In the aftermath of the Colorado shootings, the President, and Mitt Romney both spoke eloquently about the tragic and deliberate act of violence. The President also went to visit with the families, and he said something idealistic about how we will remember the victims not the murderer. This is a proper goal, but it is certainly not what currently happens. For perhaps voyeuristic reasons, the media concentrates all too often on the murderer in reporting on these types of incidents. There could probably be bipartisan agreement on the goal of the President’s statement. Rather than politicians wasting time talking about guns and gun control in this terrible story’s aftermath, they could work on ways to discourage any opportunity for fame that this act can create for the killer.
“Out of this darkness a brighter day is going to come,” President Obama said. “Although the perpetrator of this evil act has received a lot of attention over the last couple of days that attention will fade away. And in the end, after he has felt the full force of our justice system, what will be remembered are the good people who were impacted by this tragedy.” This is a wonderful sentiment, but it is simply not true. How many victims do we know stories about from the Oklahoma City bombing? What, on the other hand, do we know about the perpetrator of that crime? We found out about his politics, how he was able to combine the explosives, followed through the trial, and his execution. There are some rare exceptions, such as Todd Beamer and a handful of others on 9/11. Unless the person murdered, however, is already famous we hear very little about them. The focus of media attention is almost always on the murderer.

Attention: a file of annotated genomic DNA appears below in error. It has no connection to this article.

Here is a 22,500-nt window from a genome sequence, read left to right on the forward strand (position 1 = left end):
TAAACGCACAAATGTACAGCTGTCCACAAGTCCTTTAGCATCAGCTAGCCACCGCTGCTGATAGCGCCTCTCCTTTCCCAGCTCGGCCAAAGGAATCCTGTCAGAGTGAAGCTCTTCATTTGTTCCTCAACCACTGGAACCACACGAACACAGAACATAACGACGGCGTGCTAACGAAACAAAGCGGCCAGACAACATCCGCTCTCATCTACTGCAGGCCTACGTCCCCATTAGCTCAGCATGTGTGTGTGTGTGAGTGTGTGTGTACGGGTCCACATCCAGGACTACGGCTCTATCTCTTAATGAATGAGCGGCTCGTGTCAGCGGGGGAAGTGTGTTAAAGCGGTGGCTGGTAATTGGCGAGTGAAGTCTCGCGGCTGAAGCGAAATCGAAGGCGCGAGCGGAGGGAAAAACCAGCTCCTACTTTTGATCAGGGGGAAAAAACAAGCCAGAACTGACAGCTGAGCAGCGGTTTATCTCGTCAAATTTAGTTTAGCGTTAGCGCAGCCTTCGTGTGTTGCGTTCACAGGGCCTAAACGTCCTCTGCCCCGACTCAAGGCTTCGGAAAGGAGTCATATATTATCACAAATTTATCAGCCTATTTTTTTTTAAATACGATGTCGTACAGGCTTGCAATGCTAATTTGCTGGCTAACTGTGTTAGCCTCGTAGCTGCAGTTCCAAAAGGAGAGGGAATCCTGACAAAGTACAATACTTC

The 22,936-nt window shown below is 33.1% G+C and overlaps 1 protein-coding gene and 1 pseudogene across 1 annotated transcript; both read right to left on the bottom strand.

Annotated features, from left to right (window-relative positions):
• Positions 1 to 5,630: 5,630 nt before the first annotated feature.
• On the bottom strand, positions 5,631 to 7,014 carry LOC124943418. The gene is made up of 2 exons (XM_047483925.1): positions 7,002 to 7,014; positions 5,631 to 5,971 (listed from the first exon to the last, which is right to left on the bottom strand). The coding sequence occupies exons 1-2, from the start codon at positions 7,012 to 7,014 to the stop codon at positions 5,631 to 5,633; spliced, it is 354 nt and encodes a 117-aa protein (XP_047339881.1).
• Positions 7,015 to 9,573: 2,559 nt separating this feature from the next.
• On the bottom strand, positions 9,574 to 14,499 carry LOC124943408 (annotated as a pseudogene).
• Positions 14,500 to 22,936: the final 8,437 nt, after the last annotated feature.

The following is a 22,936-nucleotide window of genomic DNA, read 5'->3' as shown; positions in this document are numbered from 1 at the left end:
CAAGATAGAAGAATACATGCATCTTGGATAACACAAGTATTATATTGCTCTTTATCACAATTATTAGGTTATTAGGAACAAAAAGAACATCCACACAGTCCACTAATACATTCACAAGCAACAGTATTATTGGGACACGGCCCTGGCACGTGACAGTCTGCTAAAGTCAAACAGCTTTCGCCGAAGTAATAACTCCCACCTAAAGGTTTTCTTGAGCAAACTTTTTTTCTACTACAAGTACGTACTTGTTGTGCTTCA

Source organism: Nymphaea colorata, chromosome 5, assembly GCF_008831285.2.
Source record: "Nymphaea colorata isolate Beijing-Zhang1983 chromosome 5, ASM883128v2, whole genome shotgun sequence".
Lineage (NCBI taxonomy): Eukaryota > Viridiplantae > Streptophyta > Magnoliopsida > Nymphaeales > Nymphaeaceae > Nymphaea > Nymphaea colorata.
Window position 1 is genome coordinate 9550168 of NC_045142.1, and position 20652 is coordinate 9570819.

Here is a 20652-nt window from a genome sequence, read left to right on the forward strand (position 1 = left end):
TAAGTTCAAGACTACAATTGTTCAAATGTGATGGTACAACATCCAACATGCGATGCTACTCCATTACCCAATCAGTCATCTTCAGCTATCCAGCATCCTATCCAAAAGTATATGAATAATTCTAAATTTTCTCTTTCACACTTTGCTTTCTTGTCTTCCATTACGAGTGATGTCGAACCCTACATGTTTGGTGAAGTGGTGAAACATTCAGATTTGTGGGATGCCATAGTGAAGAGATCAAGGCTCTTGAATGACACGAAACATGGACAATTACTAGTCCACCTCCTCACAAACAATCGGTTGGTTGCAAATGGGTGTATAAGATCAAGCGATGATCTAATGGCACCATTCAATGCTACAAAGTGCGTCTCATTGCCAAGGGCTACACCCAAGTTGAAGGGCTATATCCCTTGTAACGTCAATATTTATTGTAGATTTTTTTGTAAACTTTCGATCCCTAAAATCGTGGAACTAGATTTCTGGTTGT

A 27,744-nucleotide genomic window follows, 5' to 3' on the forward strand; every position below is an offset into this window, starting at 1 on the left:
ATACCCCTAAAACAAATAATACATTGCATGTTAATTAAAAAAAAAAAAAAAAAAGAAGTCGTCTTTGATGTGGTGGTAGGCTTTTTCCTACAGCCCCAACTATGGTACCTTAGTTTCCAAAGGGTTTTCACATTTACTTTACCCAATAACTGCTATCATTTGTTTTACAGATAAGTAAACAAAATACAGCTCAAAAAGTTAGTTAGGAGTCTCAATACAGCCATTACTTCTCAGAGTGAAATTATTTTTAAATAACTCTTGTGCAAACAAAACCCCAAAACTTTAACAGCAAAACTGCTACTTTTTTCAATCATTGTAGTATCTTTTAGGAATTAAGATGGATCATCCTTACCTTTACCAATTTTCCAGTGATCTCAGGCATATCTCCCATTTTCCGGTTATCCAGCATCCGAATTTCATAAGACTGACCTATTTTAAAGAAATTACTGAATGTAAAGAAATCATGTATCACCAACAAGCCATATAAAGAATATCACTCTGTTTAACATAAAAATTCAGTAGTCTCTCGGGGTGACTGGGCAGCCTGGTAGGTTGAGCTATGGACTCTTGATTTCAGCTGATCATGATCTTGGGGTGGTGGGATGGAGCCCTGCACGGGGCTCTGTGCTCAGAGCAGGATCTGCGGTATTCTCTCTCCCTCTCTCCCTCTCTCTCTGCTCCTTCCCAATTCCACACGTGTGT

The goal should be to discourage attention paid to these people as if they are important. Encourage going back to the times when we only saw them on their public execution day. Perhaps if there was little hope of becoming a celebrity there would be less interest in committing one of these horrifying acts. Even if this does not deter future acts of violence, it is a public good to shun attention to these perpetrators. Most of these acts are violations of state law, but there could be a federal role. Why not pass a law that would require a special broadcast on PBS with stories exclusively about the victims culminating in the public broadcast of the execution. Conservatives may sign on to this, since Public Broadcasting keeps avoiding the budget axe. States that don’t have the death penalty should be encouraged to do so. A speedy trial, quick appeal, and a quick execution would all help as well.
The President had a good goal in mind when he spoke in Colorado. It is a shame that we glorify these killers by covering every aspect of their lives, while almost ignoring the people we should care about. The media is free to cover what they want, but there can be a higher goal set for them to follow. Make some worthwhile use of the public broadcasting airwaves. Set the example of what is important to remember from these incidents, and who we should ignore.
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